interesting puzzles?

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interesting puzzles?

Postby ab » Thu Nov 08, 2007 6:45 pm

What makes a puzzle interesting for a solver. I realise this will be different for different people, but I think there are some general things that most might agree on. For instance difficulty. People often like difficult puzzles. But I think there are some things that make puzzles interesting that are not connected to difficulty. Variety of techniques required to solve a puzzle for instance. A puzzle might not be very difficult, but requires a nice variety of techniques, for example. In the inferior thread, I think it was Ruud that said that the narrowness of the solving path is interesting (although arguably this is connected with difficulty).

Also when considering this question it can be easier to ask what makes a puzzle uninteresting. If you place a candidate, a 7 say, and then all the remaining 7s can be placed in succession, that's not very nice. Similarly if you place a number in one house (box or line) and can then complete the rest of that house it makes for a less interesting puzzle.

These are some thoughts on what make for interesting/uninteresting puzzles, please add your own ideas and maybe post examples of interesting puzzles.
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Postby Chessmaster » Thu Nov 08, 2007 9:42 pm

I like one where at the begining 1 or maybe even more numbers are not given. For example you may be given no 7's at the begining of the puzzle. I like a puzzle that requieres you to think outside the box and explore new techniques.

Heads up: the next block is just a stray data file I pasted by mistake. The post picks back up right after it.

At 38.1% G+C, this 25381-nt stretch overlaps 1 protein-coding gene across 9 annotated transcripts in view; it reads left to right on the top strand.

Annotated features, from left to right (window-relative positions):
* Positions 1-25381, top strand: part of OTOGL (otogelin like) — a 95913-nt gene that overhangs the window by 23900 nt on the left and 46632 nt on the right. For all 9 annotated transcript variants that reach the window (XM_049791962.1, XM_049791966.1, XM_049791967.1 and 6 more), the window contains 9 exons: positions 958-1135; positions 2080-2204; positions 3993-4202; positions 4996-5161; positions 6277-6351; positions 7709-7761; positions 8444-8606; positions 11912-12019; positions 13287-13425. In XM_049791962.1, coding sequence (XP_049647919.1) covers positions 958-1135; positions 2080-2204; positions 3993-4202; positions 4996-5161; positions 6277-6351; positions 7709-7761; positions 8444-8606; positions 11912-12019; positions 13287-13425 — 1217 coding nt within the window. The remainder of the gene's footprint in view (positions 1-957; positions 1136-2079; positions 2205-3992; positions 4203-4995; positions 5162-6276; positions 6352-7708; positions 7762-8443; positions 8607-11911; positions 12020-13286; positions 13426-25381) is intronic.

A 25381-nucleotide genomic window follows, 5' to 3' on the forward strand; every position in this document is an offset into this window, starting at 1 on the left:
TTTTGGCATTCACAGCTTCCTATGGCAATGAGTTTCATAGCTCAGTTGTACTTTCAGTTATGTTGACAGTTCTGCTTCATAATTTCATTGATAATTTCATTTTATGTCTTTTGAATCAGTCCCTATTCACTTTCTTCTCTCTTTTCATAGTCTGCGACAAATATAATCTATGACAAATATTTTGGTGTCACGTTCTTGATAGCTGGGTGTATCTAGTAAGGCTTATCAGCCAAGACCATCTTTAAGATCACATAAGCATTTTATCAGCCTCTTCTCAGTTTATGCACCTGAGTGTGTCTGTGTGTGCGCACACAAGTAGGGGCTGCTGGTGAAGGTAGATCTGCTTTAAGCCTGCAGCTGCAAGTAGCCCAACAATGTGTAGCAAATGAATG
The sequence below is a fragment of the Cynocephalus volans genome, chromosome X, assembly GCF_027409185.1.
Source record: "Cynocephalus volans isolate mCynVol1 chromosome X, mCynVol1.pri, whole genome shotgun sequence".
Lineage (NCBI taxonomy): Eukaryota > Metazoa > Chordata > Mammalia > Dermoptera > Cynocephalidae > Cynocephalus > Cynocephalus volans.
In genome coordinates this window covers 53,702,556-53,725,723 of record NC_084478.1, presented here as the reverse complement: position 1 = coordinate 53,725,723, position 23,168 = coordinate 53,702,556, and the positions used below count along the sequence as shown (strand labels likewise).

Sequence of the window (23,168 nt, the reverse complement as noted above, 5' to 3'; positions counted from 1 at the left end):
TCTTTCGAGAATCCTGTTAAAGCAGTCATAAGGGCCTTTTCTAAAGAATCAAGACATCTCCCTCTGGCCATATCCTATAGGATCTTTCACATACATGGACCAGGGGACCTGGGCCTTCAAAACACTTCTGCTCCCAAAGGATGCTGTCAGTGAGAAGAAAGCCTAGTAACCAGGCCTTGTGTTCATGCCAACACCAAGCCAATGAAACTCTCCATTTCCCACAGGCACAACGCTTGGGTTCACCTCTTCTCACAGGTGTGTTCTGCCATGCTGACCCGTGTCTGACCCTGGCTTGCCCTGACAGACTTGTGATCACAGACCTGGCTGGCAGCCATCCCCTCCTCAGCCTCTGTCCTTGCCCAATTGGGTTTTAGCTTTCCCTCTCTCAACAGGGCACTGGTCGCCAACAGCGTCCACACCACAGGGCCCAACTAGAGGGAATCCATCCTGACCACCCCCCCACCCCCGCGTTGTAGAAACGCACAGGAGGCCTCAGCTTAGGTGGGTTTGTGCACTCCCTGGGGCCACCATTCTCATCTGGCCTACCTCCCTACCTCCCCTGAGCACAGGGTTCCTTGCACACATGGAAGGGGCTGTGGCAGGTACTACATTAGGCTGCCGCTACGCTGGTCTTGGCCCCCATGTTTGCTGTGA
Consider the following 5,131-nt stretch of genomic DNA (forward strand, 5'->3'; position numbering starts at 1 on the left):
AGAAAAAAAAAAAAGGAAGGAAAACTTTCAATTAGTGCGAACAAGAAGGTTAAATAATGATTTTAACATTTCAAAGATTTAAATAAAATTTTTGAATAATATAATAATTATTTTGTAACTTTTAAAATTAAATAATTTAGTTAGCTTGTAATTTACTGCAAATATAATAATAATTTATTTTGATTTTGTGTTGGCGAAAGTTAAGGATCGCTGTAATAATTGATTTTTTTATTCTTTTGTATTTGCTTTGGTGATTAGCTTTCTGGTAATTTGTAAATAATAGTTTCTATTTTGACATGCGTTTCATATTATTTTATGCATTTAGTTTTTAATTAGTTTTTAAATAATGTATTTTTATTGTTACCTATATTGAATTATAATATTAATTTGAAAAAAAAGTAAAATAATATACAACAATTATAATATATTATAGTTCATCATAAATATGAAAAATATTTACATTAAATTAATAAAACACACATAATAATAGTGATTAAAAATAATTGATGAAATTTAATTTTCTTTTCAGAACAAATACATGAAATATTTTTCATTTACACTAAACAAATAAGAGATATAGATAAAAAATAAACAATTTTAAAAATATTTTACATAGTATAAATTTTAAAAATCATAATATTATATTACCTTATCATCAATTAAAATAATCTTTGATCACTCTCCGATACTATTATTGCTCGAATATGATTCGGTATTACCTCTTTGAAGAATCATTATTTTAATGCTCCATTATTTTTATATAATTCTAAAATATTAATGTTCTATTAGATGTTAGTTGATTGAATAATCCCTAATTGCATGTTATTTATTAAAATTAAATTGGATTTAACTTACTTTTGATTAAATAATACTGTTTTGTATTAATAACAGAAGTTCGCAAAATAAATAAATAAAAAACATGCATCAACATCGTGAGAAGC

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Postby m_b_metcalf » Thu Nov 08, 2007 10:14 pm

Chessmaster wrote:I like one where at the begining 1 or maybe even more numbers are not given.

The puzzle compilers amongst us would dearly love to see an example of a puzzle with more than 1 number not given.

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Postby Chessmaster » Thu Nov 08, 2007 11:16 pm

m_b_metcalf wrote:
Chessmaster wrote:I like one where at the begining 1 or maybe even more numbers are not given.

The puzzle compilers amongst us would dearly love to see an example of a puzzle with more than 1 number not given.

Regards,

Mike Metcalf

None exist yet? I actually now think it may not be possibe becasue you will have two unkown numbers left over if you could figure out all the other ones. this would leave many soultions which obviously makes it an invalid puzzle.
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Postby 999_Springs » Sat Nov 10, 2007 9:57 pm

Chessmaster wrote:I actually now think it may not be possible because you will have two unknown numbers left over if you could figure out all the other ones. This would leave many solutions which obviously makes it an invalid puzzle.

The 18 cells which should contain the 9 occurrences of the two digits will fom a 2-solution unavoidable set. This is because in a completed grid, all the (say) ones and twos could be interchanged and still leave a valid grid.

m_b_metcalf wrote:The puzzle compilers amongst us would dearly love to see an example of a puzzle with more than 1 number not given.

I doubt they will, as it has been proven that it would have multiple solutions, which they would know, and they would probably groan and say, "Another invalid puzzle..."
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Postby m_b_metcalf » Sat Nov 10, 2007 10:58 pm

999_Springs wrote:
m_b_metcalf wrote:The puzzle compilers amongst us would dearly love to see an example of a puzzle with more than 1 number not given.

I doubt they will, as it has been proven that it would have multiple solutions, which they would know, and they would probably groan and say, "Another invalid puzzle..."

Who knows? Maybe they understand irony too!

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Postby Smythe Dakota » Sun Nov 11, 2007 12:25 am

Chessmaster wrote:.... I actually now think it may not be possible ....